REJ 3, the company co-owned by Kapri and Salillari, did not respond to a request for comment.

But it’s not just Kapri’s exploits that are a cause for concern, BIRN’s investigation shows.

Another investment was in the pipeline involving a Serbian national called Nebojsa Mihajlovic, who, according to media reports, served a prison sentence in Serbia for drug trafficking, and Vladimir Stojinovic, who had a Greek passport and was accused of money laundering in North Macedonia

Their troubles with the law did not stop them from founding a company together in North Macedonia in 2018 called Botanique and securing a permit in 2020 to grow medicinal cannabis in the southern Gevgelija region.

Mihajlovic, who has since died, features in the Serbian interior ministry’s so-called ‘White Book’ on organised crime, issued in 2001 following the ouster of late Serbian strongman Slobodan Milosevic. The book lists Mihajlovic, known as ‘Trta’, as the “second most important person” in an organised crime group based in the central Serbian town of Jagodina and was involved in heroin smuggling in Serbia, Austria and Germany.

In fact, according to Serbian media reports, Mihajlovic was arrested several times, but served time in prison for drug trafficking only after he was among hundreds of alleged crime figures rounded up during a police dragnet following the assassination of reformist Serbian Prime Minister Zoran Djindjic in 2003.

It was also reported in the media that Mihajlovic had been tried after heroin was found in his house; this was confirmed for BIRN by the Supreme Court in Belgrade.

The court said that Mihajlovic had been acquitted in late 1998 on charges of the illegal production and trade of drugs and illegal possession and trade of weapons and ammunition, but that the ruling was overturned almost a year later. The case was dropped after the deputy prosecutor pulled out in mid-2004.

Besides being majority-owner of Botanique, Mihajlovic owned a petrol station and built apartments in Jagodina; in 2019, his Jagodina-based firm Iks Trejd paid 420,000 euros to buy an historic, bankrupt brewery from the state that media reports valued at six million euros.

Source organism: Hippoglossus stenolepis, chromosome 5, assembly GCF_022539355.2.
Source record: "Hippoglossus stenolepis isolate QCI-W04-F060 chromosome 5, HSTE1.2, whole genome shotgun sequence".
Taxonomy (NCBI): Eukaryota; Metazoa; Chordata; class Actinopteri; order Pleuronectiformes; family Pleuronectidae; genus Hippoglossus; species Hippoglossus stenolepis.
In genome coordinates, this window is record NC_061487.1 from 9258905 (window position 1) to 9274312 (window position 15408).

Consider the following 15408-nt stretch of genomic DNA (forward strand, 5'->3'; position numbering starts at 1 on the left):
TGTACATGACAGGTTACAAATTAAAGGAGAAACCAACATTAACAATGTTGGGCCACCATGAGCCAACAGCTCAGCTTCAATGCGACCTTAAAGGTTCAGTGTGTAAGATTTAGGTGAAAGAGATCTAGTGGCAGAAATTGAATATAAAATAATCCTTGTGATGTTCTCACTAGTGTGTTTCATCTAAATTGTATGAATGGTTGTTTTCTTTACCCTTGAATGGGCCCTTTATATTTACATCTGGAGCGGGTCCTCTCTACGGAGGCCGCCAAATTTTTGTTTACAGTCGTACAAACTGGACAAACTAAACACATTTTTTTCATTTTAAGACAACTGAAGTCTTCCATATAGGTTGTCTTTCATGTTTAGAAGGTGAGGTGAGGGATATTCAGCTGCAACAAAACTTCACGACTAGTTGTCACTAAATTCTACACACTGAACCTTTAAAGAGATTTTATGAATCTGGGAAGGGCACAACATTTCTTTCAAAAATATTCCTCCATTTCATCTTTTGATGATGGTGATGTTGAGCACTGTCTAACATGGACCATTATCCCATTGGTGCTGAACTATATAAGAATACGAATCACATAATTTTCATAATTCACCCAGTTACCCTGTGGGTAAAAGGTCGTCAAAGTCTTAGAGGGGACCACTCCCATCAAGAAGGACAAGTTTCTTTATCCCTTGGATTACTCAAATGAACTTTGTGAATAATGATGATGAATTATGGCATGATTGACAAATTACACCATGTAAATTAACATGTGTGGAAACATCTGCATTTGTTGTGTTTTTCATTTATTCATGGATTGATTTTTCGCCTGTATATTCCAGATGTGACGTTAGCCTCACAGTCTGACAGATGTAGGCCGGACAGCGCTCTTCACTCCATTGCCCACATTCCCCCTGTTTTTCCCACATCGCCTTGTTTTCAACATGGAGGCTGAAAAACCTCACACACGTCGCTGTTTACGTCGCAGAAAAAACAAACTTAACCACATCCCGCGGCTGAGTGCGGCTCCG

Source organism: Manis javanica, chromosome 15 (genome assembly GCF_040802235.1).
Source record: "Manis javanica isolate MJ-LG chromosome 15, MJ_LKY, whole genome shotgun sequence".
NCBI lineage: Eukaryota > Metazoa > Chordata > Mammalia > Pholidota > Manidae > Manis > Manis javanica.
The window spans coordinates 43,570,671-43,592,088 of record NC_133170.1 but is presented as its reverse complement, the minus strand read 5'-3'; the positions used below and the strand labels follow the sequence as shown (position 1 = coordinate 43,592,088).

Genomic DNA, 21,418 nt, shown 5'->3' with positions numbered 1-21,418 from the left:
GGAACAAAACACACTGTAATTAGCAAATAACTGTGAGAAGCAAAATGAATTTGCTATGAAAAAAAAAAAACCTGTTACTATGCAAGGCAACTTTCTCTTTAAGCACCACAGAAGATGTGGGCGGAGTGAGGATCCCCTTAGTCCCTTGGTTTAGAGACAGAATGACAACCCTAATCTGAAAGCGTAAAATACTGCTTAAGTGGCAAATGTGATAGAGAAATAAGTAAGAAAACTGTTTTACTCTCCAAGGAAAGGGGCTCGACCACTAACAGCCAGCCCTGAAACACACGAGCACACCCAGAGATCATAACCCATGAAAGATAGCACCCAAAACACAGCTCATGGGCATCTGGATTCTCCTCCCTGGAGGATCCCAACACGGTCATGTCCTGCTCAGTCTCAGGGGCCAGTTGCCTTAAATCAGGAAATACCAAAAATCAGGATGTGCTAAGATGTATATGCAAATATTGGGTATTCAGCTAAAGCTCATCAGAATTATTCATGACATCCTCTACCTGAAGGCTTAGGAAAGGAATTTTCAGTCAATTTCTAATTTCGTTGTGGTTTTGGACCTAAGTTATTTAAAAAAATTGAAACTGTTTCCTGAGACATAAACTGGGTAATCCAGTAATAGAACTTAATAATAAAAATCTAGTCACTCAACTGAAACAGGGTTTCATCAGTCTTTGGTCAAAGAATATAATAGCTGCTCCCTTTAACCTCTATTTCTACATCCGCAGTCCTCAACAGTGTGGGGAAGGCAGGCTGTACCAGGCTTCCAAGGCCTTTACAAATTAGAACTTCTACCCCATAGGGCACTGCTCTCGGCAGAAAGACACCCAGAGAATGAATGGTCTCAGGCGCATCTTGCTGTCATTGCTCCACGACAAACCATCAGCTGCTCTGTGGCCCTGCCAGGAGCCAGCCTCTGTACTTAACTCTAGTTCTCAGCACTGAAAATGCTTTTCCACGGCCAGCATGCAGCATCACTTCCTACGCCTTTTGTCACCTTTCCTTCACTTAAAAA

Despite holding a licence, Botanique, which is a subsidiary of Iks Trejd, has not reported any cannabis production as yet, the health ministry commission said.

Like REJ 3 in Albania, Botanique did not respond to BIRN questions.

Ties to discredited former government

Until 2019, Mihajlovic’s business partner in Iks Trejd was Stojinovic, listed in the Macedonian business registry under the name in his Greek passport, Vlantimir Stoginovits.

Stojinovic is under investigation in a case concerning the illegal siphoning of money from the construction of a stretch of highway – co-funded by the European Union – between the southern towns of Demir Kapija and Smokvica, near the Greek border.

Investigators have been probing suspicious transactions between the Greek company Aktor, which was hired to build the road, and a Macedonian company owned by Stojinovic called Invikta.

The investigation is ongoing, but may be split into two, with one part, concerning Stojinovic, passed to Greek authorities, prosecution sources told BIRN.

In 2015, when the highway was under construction, Stojinovic set up a joint company – VSM Inter – with an offshore company called Eksiko, a firm that was embroiled in a number of controversial business deals under the governments of fugitive former PM Nikola Gruevski between 2006 and 2016.

It later emerged in court that Eksiko is owned by the family of Sasho Mijalkov, Gruevski’s cousin and former head of the secret police who was convicted in 2021 of abuse of office over the illegal purchase of surveillance equipment.

Stojinovic could not be reached for comment and the companies he owns in the capital, Skopje, are no longer at their registered addresses.

This story was produced with support from the Global Programme ‘Combating Illicit Financial Flows’ implemented by the GIZ and financially supported by the German Federal Ministry of Economic Cooperation and Development and the Norwegian Ministry of Foreign Affairs.

Its contents are the sole responsibility of BIRN and do not necessarily reflect the views of the GIZ, the German Federal Ministry of Economic Cooperation and Development or the Norwegian Ministry of Foreign Affairs.

Balkan Insight

The Balkan Insight (fornerkt the Balkin Investigative Reporting Network, BIRN) is a close group of editors and trainers that enables journalists in the region to produce in-depth analytical and investigative journalism on complex political, economic and social themes. BIRN emerged from the Balkan programme of the Institute for War & Peace Reporting, IWPR, in 2005. The original IWPR Balkans team was mandated to localise that programme and make it sustainable, in light of changing realities in the region and the maturity of the IWPR intervention. Since then, its work in publishing, media training and public debate activities has become synonymous with quality, reliability and impartiality. A fully-independent and local network, it is now developing as an efficient and self-sustainable regional institution to enhance the capacity for journalism that pushes for public debate on European-oriented political and economic reform.